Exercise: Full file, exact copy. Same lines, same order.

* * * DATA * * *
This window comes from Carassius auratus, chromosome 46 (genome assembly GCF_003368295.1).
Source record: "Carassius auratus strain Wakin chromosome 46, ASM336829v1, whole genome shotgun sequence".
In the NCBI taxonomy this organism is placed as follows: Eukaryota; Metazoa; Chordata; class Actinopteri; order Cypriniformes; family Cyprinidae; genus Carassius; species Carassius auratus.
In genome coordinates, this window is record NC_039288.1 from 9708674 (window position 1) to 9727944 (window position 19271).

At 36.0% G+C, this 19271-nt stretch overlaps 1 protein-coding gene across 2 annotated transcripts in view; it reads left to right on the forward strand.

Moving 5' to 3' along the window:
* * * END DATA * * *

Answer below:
This window comes from Carassius auratus, chromosome 46 (genome assembly GCF_003368295.1).
Source record: "Carassius auratus strain Wakin chromosome 46, ASM336829v1, whole genome shotgun sequence".
In the NCBI taxonomy this organism is placed as follows: Eukaryota; Metazoa; Chordata; class Actinopteri; order Cypriniformes; family Cyprinidae; genus Carassius; species Carassius auratus.
In genome coordinates, this window is record NC_039288.1 from 9708674 (window position 1) to 9727944 (window position 19271).

At 36.0% G+C, this 19271-nt stretch overlaps 1 protein-coding gene across 2 annotated transcripts in view; it reads left to right on the forward strand.

Moving 5' to 3' along the window: